Asset Search from Hell

Marc Dreier’s epic fraud looted some $750 million from its corporate victims. Could investigators hunt down the loot before it vanished?

In January 2009, as federal Judge Douglas Eaton pondered bail for super lawyer-turned-master con artist, Marc Stuart Dreier, the scope of Dreier’s swindle and the fascinating lengths he was willing to go to perpetrate it were still coming into focus.

Dreier, the bon vivant behind Dreier LLP, the high-powered national law firm named after himself, had turned 250 of the country’s top lawyers into contract players in a elaborate scheme – one that involved his sale of $100 million in fake promissory notes to a major investment fund, impersonating other lawyers and siphoning funds from client trust accounts – to bilk investors of nearly $750 million.

Setting bail at $20 million with a myriad set of conditions, including electronically monitored house arrest with armed guards on post, Judge Eaton remarked to famed criminal defense attorney Gerald Shargel that Dreier’s actions were so surreal that they bordered on mental illness.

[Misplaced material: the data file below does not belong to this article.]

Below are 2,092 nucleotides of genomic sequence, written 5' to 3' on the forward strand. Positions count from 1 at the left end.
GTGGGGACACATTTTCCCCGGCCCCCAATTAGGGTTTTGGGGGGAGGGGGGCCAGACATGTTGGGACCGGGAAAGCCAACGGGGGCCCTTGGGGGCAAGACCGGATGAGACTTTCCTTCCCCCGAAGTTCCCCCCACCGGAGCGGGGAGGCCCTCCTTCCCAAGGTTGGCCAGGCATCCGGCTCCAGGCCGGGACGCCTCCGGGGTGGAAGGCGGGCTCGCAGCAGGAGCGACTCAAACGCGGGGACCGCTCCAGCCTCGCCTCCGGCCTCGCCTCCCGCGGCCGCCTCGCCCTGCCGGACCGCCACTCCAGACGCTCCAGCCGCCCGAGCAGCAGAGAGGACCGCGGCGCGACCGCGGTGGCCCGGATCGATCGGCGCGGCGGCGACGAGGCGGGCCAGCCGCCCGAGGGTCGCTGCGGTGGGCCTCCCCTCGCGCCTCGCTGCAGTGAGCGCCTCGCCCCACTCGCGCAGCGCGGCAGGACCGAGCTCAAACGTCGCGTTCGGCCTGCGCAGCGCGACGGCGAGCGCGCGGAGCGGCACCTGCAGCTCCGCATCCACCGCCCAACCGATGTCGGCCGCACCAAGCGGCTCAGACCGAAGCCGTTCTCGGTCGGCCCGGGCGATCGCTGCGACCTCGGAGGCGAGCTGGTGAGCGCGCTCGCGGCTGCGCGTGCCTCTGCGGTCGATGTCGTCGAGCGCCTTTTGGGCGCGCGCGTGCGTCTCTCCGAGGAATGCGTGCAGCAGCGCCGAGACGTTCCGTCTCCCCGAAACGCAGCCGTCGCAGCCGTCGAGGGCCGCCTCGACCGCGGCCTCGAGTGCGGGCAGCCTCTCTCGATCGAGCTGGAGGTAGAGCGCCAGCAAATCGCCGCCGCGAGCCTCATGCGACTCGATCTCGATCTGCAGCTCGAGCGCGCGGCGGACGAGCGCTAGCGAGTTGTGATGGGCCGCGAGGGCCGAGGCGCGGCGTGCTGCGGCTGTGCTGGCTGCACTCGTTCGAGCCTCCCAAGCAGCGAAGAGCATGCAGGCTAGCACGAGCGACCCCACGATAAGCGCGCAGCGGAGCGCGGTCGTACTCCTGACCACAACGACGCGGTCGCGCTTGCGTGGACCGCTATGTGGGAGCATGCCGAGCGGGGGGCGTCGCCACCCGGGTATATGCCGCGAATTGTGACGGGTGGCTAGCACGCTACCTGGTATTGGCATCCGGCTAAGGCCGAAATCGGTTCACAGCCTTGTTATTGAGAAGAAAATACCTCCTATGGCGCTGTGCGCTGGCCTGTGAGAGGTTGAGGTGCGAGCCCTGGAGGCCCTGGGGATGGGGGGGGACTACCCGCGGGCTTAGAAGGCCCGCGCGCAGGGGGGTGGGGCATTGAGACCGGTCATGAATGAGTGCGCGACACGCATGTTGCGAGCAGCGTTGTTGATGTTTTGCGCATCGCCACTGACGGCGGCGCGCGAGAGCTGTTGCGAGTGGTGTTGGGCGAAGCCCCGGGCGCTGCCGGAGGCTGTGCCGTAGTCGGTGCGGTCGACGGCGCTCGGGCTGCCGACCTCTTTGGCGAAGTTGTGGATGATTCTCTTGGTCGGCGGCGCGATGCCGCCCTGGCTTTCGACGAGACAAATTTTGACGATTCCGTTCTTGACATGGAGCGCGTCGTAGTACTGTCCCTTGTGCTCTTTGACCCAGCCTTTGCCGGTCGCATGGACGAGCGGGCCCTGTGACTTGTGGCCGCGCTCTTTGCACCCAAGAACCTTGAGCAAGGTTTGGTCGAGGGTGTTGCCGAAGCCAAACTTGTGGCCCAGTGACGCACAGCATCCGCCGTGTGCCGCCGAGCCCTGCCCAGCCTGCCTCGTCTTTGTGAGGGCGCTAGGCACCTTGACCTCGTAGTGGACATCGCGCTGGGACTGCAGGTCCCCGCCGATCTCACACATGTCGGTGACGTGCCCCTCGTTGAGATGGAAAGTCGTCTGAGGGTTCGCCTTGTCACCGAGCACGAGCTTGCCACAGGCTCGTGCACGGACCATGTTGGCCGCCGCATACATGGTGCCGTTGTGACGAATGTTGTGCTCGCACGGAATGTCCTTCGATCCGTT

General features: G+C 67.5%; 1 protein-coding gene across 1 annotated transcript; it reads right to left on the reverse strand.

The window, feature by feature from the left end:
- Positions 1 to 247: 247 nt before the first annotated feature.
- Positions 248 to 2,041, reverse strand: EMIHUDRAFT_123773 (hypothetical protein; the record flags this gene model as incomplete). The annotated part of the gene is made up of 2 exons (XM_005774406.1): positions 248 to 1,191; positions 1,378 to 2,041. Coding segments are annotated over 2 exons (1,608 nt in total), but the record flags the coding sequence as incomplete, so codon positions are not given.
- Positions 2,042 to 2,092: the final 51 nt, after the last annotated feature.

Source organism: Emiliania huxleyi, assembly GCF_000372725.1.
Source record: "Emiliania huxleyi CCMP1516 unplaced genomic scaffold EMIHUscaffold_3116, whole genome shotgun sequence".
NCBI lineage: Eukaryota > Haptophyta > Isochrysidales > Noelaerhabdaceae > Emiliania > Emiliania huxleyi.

More urgent than assessing Dreier’s sanity, however, was determining whether it was possible to recover any of his victims’ money. The monumental task of unraveling Dreier’s legal empire and his far-flung bank accounts and international properties became the holy grail for an army of court-appointed receivers, private investigators, and government prosecutors.

The Marc Dreier asset search highlights the immense challenge of tracking and recovering assets in fraud cases. Even with Dreier’s purported cooperation-undoubtedly offered as his only hope of being released from prison with some breath in his lungs-there remains somewhere in the ballpark of $300 million in investor funds still missing.

“There is no doubt these can be enormously challenging projects in the best of conditions,” said David Cogan, a certified fraud examiner and Managing Director of Sapient Investigations, Inc. “But it is essential to initiate asset searches quickly after fraud is discovered to prevent the perpetrator from liquidating bank accounts and selling property.”